Is there any nobler tradition than the buddy action flick? Pair up a couple of wisecracking tough guys, borrow some half-baked plot points from old episodes of The A-Team, rent a horde of bullet-catching extras from Goons-R-Us, and season to taste. Built from the ground up with co-op shooting in mind, Army of Two uses this tried and true recipe to deliver some big time tag-team action. Unfortunately it shoots itself in the foot a few times along the way.
Rios and Salem are a couple of former Army Rangers turned globetrotting soldiers of fortune. Sometimes they joke around, often times they bicker like an old married couple, all while gunning down boatloads of enemy combatants for fun and profit. The story touches on the debate over the American government’s use of private military contractors, but it mercifully degenerates into the usual action movie shtick. Mostly the plot is just an excuse to fly around the world shooting stuff, which is fine, and this really isn’t the right format for thoughtful political discourse anyway.
As the title would lead you to believe, Army of Two is all about teaming up with a buddy and kicking ass. Ideally this buddy would be a real person, but if you cannot afford a friend the game will supply an AI stand-in free of charge. The campaign mode spans six missions, featuring such luxurious vacation spots as Somalia, Iraq, Afghanistan, and China, all of which are fairly straight forward linear firefights through a variety of arenas with objectives to accomplish for cash paydays. Money earned can be used to buy better guns, or to trick out the ones you’ve got with upgrades like more damaging barrels, stabilizing stocks and grips, sound suppressers, and even more bling. As with most shooters these days, Army of Two’s campaign is a little on the short side—probably between five to ten hours depending on the difficulty setting and your level of skill.
What sets Army of Two apart from all the other shooters out there is how the game has been specifically crafted with a two person dynamic in mind. First and foremost is the use of an agro system akin to a massively multiplayer game, where enemies tend to shoot at whichever player they hate the most allowing the other player to go somewhat unnoticed. Using bigger, noisier, and even shinier guns builds agro faster, as displayed by a meter at the top of the screen. Fill the bar to max agro for a few seconds and you can enter an overkill mode where your shots do double damage while your partner becomes super quick and nearly invisible. It sounds a little goofy, but it works surprisingly well, and as the backbone mechanic of the game it does an admirable job of encouraging teamwork.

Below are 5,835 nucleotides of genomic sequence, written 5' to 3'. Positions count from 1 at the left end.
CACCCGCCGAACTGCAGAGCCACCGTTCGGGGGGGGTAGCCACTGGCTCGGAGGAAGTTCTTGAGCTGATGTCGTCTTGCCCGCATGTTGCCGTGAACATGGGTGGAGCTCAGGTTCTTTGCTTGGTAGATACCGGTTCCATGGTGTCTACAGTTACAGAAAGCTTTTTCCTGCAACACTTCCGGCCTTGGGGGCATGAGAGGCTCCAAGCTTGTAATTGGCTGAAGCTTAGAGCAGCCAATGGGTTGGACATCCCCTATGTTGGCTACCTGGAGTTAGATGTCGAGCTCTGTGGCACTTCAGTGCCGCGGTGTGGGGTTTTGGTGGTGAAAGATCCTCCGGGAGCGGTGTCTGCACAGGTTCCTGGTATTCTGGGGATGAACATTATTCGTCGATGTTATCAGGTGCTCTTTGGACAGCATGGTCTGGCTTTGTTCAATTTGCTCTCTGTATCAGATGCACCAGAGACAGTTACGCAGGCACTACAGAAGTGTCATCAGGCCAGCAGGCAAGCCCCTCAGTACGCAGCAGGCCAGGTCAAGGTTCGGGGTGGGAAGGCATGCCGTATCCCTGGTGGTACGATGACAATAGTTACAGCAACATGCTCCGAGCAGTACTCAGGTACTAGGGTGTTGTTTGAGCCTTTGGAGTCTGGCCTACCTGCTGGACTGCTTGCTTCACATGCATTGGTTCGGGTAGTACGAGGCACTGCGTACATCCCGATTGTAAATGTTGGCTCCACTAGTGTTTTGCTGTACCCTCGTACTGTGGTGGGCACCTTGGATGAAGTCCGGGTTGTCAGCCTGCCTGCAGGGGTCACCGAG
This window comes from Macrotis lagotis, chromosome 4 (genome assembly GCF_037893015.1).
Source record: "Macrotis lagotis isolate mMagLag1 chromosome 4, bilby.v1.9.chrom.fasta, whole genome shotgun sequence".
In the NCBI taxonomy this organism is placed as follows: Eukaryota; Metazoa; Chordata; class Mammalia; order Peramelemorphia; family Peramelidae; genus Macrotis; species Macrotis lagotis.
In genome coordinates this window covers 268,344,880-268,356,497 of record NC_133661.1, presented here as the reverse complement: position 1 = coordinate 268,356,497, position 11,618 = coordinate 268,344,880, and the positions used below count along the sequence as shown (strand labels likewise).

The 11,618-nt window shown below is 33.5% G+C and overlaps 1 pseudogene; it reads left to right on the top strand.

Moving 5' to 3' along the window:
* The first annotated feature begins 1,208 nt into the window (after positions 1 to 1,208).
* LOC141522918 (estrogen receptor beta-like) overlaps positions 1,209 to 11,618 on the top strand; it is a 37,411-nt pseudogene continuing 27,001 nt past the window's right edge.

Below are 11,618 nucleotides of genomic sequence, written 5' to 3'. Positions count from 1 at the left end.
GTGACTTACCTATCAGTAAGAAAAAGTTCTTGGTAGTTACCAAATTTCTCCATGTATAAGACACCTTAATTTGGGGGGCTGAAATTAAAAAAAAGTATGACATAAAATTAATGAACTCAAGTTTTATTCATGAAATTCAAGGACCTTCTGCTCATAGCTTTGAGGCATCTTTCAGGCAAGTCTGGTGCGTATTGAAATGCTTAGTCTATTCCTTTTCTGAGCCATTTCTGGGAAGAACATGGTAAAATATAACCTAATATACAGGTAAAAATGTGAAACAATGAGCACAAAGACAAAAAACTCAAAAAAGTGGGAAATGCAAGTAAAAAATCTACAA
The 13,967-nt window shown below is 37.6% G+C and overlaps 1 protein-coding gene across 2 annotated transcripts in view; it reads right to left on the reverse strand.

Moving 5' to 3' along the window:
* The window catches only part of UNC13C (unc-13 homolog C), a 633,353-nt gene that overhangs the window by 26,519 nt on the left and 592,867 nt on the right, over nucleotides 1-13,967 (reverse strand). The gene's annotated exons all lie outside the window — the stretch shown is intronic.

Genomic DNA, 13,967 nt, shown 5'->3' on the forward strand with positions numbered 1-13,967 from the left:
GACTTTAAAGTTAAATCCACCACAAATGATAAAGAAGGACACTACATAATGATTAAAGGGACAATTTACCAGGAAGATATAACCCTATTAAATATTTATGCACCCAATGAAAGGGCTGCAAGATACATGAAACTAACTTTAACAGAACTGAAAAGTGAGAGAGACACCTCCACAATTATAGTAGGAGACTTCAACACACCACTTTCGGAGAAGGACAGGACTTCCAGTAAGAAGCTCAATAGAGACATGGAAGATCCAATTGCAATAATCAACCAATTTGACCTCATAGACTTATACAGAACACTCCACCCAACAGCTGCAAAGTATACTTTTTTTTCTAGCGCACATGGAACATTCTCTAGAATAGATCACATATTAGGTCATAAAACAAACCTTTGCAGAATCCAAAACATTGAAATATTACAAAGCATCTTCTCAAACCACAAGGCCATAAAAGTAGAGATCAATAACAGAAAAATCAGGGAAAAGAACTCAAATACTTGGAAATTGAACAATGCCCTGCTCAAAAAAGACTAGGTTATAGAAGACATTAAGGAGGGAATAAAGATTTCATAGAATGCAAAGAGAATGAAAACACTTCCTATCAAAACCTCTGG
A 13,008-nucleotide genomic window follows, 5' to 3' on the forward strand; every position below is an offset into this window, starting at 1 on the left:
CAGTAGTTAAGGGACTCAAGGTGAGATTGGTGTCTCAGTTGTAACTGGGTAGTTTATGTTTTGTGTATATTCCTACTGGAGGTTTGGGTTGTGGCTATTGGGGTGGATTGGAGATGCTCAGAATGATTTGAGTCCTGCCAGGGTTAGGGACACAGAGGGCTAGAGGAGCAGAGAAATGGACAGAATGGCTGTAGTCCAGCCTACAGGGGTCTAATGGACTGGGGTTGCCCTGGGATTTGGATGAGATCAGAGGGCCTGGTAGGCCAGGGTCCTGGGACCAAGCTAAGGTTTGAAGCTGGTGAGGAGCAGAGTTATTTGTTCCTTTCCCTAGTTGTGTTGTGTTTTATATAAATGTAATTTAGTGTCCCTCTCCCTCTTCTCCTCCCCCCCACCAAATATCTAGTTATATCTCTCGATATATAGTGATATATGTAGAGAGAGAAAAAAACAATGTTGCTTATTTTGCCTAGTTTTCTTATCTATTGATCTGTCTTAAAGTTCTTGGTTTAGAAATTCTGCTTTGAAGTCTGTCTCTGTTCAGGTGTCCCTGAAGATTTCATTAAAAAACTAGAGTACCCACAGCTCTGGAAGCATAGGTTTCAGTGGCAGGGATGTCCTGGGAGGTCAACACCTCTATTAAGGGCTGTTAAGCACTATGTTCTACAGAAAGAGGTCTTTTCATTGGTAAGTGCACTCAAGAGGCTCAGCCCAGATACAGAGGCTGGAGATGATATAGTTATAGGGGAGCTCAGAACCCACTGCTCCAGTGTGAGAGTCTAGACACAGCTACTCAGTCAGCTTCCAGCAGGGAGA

Using agro to your advantage is pretty much a requirement, largely due to the high accuracy of blind fire in Army of Two. While it’s nice to be able to hunker down behind cover and still get headshots at a hundred meters, the enemy isn’t shy about attempting the same, spraying massive quantities of bullets at you from the relatively safety of their hidey-holes. Managing your agro and moving to flanking positions is a must, and it can be great fun when you and your buddy get into a good rhythm. Sadly the attempts to incorporate other forced co-operative behavior don’t work nearly as well, such as some tandem parachuting where one person steers while the other shoots and spots where one player must boost the other to higher ground. These gimmicks never really add that much to the experience and often feel incredibly contrived.
Versus mode is Army of Two’s answer to competitive multiplayer, pitting two dynamic duos of players against each other in a battle for cash. Both teams are dropped into the middle of a battlefield swarming with hostile NPCs and must compete against each other to complete objectives like assassinating enemy officers, destroying objects, or rescuing VIPs. It’s a novel idea, and one that works well with the overall concept of the game. It is, however, the only competitive mode, which is more than a little disappointing. The potential was there for so much more, and other modes with more teams and more options could have been really cool.
Perhaps the biggest disappointment of all though is how awkward it is to get into a game with other people. You would think that a game so based on teaming up would have made damn sure its interface was up to snuff, but not so much. Whether it’s co-op or versus, the system is extremely clunky with no easy way to see what games are available to jump into, and unless you have a friend to invite (or three friends in the case of versus) the whole thing becomes a chore. In any game it would be frustrating, but in a game that depends so much on multiplayer it is really unforgivable.
There’s no denying that Army of Two is a game concept whose day has arrived, and it’s a shame that it didn’t quite hit the mark. The campaign mode is great if you have a real person to play with, even if it is a little short. On the other hand, playing with the AI stand-in can be very frustrating. Most of the time it behaves well enough to get you through, but it’s more like babysitting than compelling team play, and it isn’t really up to the challenges that make the game really shine. That versus mode isn’t more robust is also too bad, and the difficulty of getting into a multiplayer game is even worse. Still there is definitely something worth noting here. Defining agro in a shooter in this way is really unique, forcing you to work closely with your partner every step of the way, and is worth checking out if you have buddies who are also into it.